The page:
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American Medical Association

A collection of news and information related to American Medical Association published by this site and its partners.

Top American Medical Association Articles

Displaying items 23-33
  • Time to ease rule on blood donations from gay men

    Time to ease rule on blood donations from gay men
    A 1980s-era ban on blood donations by most gay men is out of step with current science, which has developed faster and more accurate tests for HIV-infected blood. An advisory panel to the U.S. Food and Drug Administration, which is considering the blood...
  • Work hour limits for doctors in training don't improve patient safety

    Work hour limits for doctors in training don't improve patient safety
    Do you think you would be better at your job if you weren’t allowed to work for more than 80 hours per week? What if you were forced to clock out after working for 28 hours in a row? If you’re a new doctor in your first years of training...
  • Supplements safe after FDA recall? Don't count on it

    Supplements safe after FDA recall? Don't count on it
    When the Food & Drug Administration recalls your "all natural" dietary supplement for containing prescription pharmaceuticals, you may think that ensures a rapid restoration of the misbranded product to its wholesome natural state, right? Wrong, says...
  • Albert R. Hunt: Coming Obamacare battle has risk for all sides

    Albert R. Hunt: Coming Obamacare battle has risk for all sides
    As President Barack Obama and congressional Republicans profess to search for common ground, both sides are preparing to lob grenades: the president with an executive action on immigration, the new Congress by making the repeal of Obamacare one of its...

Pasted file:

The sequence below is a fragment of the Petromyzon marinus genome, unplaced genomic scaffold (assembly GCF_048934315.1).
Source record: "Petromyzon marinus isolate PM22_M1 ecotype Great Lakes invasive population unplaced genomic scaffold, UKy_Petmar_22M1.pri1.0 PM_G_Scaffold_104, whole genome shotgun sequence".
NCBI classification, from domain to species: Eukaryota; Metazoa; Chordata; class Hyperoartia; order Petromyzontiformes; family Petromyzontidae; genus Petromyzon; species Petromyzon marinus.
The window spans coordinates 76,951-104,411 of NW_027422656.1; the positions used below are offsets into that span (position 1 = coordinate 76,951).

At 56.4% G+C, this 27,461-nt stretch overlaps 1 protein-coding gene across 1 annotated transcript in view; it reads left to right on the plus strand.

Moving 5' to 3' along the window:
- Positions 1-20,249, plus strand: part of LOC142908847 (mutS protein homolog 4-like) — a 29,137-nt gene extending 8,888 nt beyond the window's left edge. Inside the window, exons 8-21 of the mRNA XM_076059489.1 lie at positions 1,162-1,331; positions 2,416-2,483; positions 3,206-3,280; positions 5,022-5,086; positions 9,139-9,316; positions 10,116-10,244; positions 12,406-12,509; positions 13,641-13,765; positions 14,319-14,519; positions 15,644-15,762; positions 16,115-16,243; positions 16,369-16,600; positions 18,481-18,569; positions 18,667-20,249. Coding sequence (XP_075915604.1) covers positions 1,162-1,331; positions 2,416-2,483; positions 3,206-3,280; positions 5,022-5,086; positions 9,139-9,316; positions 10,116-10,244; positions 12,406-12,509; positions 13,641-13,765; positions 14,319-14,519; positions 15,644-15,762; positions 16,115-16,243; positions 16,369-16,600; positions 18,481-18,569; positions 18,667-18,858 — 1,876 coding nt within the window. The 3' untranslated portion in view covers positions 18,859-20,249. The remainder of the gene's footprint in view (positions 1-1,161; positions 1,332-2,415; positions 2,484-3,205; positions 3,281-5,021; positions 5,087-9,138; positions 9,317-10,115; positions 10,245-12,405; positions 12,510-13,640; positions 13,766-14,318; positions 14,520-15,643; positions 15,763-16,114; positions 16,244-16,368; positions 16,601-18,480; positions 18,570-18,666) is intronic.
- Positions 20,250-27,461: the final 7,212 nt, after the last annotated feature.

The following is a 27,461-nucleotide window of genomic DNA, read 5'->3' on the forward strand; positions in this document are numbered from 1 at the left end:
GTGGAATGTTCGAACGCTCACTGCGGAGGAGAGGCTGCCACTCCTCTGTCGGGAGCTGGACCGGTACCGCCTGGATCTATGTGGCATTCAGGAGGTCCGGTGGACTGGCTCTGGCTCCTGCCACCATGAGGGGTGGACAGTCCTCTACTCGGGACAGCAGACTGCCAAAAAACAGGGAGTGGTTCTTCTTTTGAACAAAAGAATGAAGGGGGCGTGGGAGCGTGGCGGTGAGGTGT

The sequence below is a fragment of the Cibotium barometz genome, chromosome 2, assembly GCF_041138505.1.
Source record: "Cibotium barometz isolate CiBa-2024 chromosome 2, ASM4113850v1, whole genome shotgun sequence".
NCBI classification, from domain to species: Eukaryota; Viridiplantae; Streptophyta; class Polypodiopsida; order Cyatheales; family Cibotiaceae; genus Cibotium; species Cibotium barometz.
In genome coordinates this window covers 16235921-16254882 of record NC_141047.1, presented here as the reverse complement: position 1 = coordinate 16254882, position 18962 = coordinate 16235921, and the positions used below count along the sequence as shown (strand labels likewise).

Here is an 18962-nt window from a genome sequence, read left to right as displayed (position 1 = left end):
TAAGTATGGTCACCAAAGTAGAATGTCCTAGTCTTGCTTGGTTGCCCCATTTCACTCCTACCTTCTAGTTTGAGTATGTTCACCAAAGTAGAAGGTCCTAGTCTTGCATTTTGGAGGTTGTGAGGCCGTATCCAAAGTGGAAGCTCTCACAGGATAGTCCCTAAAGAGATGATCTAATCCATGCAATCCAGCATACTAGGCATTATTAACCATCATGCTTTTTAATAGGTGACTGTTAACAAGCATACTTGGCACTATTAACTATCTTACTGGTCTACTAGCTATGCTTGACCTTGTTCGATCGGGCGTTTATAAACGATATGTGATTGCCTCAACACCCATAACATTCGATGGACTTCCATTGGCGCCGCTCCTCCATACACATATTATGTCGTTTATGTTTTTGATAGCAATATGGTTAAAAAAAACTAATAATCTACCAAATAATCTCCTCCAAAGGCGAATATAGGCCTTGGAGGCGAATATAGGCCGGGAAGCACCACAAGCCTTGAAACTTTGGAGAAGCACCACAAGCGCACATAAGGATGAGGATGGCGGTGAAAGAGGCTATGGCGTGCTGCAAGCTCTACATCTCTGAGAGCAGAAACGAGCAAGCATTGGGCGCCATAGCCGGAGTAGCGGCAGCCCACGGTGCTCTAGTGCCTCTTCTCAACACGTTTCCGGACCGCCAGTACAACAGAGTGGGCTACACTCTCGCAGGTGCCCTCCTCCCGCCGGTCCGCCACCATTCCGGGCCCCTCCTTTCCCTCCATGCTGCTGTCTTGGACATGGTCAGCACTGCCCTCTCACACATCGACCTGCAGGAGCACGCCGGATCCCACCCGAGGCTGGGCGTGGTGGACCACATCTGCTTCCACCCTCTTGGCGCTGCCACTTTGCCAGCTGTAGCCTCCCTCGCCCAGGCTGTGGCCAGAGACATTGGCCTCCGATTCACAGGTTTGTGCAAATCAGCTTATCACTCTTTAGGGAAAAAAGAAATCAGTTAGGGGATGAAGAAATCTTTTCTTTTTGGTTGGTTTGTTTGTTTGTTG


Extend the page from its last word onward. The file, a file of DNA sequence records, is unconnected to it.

• Do we give as much as we take?

    Even though Ezekiel Emanuel has come under fire from the American Medical Association for his brazen views, he raises an interesting point: When we should ask ourselves whether our consumption is worth our contribution? When Emanuel referred to a...
  • Law prevents youth e-cigarette access, but use on rise

    On Oct. 1, Connecticut joined 27 other states in banning e-cigarette sales to minors. That common-sense approach was supported by tobacco industry representatives as well as public health officials. The law lays out fines and timelines for anyone selling,...
  • Up in vapor

    Up in vapor
    Baltimore's City Council took a significant step in the right direction for public health when it voted to ban the use of e-cigarettes in most public places. Unfortunately, the final legislation, which Mayor Stephanie Rawlings-Blake signed last week,...
  • Excess sugar can harm your heart

    Harvard Health Blog A sugar-laden diet may raise your risk of dying of heart disease, even if you aren't overweight. So says a major study published online in the Journal of the American Medical Association-Internal Medicine. Added sugars make up at...
  • New arts center, party labels, and medical marijuana: Letters

    New arts center, party labels, and medical marijuana: Letters
    On Tuesday, I had the opportunity to attend a preview of the Dr. Phillips Center for the Performing Arts in downtown Orlando. I was overwhelmed by the beautiful, exciting, soaring structure. I have seen many performing-arts centers in this country and...
  • Fitness Files: A Wonder is worth the workout

    We are on vacation, we're hiking Zion National Park's spectacular trails. Two-hundred-million-year-old sandstone shoots up 7,000 feet in sheer cliff and spire, sporting colors of orange, rose, toast, salmon and purple in geometric striation. Easy hikes...
  • Medicare Costs For Breast Cancer Screenings Soar, But Benefits Remain Unclear

     Medicare Costs For Breast Cancer Screenings Soar, But Benefits Remain Unclear
    Medicare-funded breast cancer screenings jumped 44 percent from $666 million to $962 million from 2001 to 2009, yet those added costs did not improve early detection rates among the 65 and older Medicare population, according to a Yale School of...